Could opening movie theaters in NYC save the theater industry?
After countless months of worrying, there is finally a glimmer of light at the end of the tunnel for movie theaters across America. Like many businesses, the movie theater industry has been clobbered due to the pandemic. Movie theaters were shut down for months and once many reopened, they struggled to get people inside.
Many blockbuster releases have been pushed to 2021 such as Black Widow and A Quiet Place Part II. A few films have decided to skip a theater release altogether. Universal decided to take Trolls World Tour directly to digital. The highly anticipated Disney live-action remake of Mulan went straight to Disney+ (for an additional $30).
The owner of Regal Cinemas, Cineworld Group, said on October 4th it would suspend operations at all of its theaters in the U.S. and the UK as coronavirus cases continue to spread. Jeff Bock, a senior analyst at entertainment research firm Exhibitor Relations told CNN Business, “Imagine if you were on a cruise ship lost in the Bermuda Triangle – that’s how bad the domestic cinema situation is right now.”
Letter to the lawmaker
On October 14th, the executive committee of the Global Cinema Federation sent a letter to New York Governor Andrew Cuomo, beseeching him to let movie theaters open wherever possible. Via the letter, Hollywood studios will continue delaying their 2020 theatrical releases or skip straight to home entertainment/premium video-on-demand until NYC reopens their movie theaters.
The letter stated: “Without new movies to play in our cinemas, many members of the global exhibition community will be forced to close their doors again. Many of these companies will not survive.”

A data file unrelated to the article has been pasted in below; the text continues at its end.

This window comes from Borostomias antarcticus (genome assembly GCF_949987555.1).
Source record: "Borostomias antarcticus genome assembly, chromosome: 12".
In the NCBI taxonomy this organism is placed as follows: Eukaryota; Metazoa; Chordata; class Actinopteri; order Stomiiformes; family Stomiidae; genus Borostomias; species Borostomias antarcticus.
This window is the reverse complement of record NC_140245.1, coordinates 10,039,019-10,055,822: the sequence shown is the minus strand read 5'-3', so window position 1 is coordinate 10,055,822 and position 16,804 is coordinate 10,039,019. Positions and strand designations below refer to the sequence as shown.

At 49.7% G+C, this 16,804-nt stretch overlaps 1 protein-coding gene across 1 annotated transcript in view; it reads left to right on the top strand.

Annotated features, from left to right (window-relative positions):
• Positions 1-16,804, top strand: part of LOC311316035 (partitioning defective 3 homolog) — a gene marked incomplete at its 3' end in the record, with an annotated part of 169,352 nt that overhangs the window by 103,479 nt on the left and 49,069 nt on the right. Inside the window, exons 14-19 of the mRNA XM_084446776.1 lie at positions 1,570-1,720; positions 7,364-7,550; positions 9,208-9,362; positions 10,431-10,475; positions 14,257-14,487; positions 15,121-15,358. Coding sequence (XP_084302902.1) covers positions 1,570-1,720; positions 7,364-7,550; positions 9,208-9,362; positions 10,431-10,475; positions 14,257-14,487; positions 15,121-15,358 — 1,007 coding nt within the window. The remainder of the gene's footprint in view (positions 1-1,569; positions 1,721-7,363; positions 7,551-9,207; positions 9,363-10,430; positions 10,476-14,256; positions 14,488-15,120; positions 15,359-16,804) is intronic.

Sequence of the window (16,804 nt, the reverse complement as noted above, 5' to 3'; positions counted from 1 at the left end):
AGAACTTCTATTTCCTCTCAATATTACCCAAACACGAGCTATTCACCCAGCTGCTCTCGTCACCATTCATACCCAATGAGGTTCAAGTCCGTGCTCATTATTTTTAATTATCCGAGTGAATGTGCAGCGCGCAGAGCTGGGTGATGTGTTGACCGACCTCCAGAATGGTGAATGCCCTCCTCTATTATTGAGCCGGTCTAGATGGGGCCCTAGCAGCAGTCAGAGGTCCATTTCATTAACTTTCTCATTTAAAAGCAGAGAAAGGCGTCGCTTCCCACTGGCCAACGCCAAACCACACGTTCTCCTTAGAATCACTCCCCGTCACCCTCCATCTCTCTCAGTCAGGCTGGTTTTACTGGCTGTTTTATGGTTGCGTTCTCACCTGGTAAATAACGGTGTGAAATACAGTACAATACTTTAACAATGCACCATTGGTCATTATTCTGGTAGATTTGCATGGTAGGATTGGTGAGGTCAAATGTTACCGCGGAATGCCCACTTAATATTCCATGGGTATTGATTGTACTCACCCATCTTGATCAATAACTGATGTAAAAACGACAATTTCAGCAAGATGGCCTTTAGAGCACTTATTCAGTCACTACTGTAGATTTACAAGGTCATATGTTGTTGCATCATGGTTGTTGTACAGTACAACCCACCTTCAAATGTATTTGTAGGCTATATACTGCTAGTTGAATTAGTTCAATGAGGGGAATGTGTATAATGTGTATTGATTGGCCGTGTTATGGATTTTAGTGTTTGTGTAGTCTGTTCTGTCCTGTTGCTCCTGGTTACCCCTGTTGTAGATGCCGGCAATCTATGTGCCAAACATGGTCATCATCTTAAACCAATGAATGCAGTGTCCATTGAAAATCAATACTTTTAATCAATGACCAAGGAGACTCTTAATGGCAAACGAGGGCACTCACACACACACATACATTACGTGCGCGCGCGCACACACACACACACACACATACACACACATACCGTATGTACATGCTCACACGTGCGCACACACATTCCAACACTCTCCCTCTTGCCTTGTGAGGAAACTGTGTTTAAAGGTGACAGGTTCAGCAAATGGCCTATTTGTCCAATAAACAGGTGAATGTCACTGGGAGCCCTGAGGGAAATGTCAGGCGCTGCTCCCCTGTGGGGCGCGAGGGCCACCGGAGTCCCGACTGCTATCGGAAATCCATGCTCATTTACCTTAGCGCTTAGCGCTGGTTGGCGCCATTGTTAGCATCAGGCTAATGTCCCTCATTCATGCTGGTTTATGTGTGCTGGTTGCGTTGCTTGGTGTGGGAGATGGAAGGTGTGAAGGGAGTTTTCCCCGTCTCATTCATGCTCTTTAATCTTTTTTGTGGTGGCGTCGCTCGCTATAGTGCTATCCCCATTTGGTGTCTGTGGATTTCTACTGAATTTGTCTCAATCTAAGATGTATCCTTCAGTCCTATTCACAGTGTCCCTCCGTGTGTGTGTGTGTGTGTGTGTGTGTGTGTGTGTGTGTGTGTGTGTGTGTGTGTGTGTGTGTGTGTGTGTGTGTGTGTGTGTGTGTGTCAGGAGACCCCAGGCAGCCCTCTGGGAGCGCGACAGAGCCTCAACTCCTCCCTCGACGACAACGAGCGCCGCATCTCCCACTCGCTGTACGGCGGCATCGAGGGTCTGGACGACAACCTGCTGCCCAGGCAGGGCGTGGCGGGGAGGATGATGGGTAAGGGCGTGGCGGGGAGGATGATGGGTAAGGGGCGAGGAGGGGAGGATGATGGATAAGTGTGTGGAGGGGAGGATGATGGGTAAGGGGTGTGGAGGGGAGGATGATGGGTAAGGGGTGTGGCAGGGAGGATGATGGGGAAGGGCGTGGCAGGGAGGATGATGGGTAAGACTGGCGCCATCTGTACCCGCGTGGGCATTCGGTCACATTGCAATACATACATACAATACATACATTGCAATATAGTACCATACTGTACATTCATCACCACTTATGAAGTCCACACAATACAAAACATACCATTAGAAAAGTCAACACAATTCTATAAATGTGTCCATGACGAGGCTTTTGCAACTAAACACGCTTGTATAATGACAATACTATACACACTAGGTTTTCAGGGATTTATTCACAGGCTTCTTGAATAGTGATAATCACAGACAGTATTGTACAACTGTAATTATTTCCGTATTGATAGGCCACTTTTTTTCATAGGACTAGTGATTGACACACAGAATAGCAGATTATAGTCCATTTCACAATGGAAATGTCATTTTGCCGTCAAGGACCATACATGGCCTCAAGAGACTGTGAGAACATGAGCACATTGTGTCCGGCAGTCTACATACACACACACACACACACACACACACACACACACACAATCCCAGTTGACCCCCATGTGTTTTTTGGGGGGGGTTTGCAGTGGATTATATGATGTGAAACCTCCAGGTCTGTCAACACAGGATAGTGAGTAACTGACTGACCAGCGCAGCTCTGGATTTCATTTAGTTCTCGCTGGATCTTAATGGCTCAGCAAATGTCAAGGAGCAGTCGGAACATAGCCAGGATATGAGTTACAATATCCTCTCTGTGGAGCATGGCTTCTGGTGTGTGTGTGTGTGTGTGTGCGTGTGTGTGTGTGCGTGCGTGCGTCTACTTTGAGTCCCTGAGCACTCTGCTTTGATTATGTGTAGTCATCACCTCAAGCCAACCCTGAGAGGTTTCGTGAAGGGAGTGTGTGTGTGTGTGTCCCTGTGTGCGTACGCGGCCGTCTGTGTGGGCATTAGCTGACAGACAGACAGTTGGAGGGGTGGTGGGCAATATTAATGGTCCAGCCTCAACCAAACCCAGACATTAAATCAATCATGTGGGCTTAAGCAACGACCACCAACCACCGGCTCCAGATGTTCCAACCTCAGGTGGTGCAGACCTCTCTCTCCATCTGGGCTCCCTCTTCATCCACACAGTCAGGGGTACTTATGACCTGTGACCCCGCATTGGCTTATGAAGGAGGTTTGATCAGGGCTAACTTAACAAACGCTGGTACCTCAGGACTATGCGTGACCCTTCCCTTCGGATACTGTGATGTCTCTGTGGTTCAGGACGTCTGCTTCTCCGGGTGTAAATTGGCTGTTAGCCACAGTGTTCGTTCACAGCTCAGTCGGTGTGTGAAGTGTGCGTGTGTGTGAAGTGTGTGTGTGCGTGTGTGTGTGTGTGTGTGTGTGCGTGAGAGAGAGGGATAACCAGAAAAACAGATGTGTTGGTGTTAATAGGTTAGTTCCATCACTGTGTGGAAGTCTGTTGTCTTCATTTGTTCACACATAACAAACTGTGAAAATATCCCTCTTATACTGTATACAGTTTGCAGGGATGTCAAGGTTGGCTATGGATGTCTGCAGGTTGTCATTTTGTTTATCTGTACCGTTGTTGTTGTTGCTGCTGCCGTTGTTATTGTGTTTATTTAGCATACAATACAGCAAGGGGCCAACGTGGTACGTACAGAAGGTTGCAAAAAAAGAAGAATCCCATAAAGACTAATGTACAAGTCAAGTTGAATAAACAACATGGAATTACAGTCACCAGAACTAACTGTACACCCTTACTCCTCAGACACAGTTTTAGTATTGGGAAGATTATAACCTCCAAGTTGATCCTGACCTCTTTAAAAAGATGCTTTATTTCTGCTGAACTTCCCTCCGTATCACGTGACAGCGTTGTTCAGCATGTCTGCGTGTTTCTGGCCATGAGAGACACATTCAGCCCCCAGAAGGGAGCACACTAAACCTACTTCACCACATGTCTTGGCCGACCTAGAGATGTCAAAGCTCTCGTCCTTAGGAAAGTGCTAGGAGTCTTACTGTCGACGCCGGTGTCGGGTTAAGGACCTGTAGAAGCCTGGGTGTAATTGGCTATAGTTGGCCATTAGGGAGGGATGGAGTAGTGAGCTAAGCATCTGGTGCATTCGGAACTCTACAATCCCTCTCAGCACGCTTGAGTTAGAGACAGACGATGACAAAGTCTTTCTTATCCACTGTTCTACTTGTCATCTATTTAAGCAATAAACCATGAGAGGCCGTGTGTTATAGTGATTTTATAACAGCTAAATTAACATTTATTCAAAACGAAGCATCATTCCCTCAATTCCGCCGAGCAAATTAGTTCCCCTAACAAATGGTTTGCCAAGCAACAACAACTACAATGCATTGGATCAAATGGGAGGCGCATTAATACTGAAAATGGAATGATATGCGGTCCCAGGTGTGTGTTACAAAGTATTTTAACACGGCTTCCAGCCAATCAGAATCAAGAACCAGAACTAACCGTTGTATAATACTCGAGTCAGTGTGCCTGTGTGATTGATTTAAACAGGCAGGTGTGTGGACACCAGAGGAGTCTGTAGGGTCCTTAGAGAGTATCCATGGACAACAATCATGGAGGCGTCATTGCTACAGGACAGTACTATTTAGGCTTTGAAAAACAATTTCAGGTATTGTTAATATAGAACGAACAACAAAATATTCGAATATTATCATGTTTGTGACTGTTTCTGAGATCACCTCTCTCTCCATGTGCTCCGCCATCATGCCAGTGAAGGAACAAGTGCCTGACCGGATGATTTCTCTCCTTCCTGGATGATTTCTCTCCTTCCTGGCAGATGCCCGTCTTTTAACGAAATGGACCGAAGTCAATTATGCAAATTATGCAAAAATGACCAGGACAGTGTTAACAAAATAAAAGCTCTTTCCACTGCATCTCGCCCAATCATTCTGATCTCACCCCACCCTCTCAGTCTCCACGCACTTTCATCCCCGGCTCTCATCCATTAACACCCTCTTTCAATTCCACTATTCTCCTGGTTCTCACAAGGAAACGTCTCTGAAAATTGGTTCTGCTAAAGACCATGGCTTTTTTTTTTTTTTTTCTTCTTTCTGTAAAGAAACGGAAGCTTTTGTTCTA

“On August 19th you said, ‘Movie theaters, I think, are next.’ More than a month later, there is still no clear path for movie theater reopenings in New York. This state of limbo, with no set reopening plans or dates, is what is scaring the studios away from releasing their films this year,” the letter implored to Cuomo.
Governor Cuomo reopening
On Saturday, Governor Cuomo announced the reopening of cinemas outside of New York City with limited capacity beginning October 23rd. The reopening comes with a list of safety precautions & rules.
During the press conference, Cuomo stated movie theaters will be allowed to reopen at twenty-five percent capacity with no more than fifty people per screen. Theaters will only open outside of NYC and in counties below two percent COVID-19 positivity with zero cluster zones. Masks are to be worn at all times except when seated and eating or drinking.
Assigned seating will be mandatory, as well as social distancing between parties at all times. Additional staff is required to control occupancy, traffic, and seating mandates. Theaters will be required to meet enhanced air filtration, ventilation, and purification standards.
New York importance
Hollywood studios have been very transparent about blockbusters not returning to cinemas until two of the most influential movie markets, New York & California, can reopen. Although New York City isn’t included yet in the reopening, the announcement was seen by many as a gigantic step forward.
AMC Theaters CEO Adam Aron declared, “It has become clear that movie studios are not willing to release blockbuster product until key major markets are open”. According to Variety, AMC Theaters plans to reopen multiple theaters in the state at the end of the week. Aron continued, “Therefore, it is a monumental step in the right direction for our entire industry that theaters are starting to open across the state of New York.”
New York is a major market for films. According to CNBC, it accounts for only six percent of total ticket sales but is a “symbolic entertainment hub”. New York is a crucial part of the film industry, so when movies perform well in New York, it attracts interest and helps sell tickets all over the country. Although New York City hasn’t been given the green light to reopen movie theaters yet, it should not be too far behind.
(We hope Cuomo opens up NYC movie theaters soon; we miss eating popcorn while watching attractive actors on large screens fight and then make out.)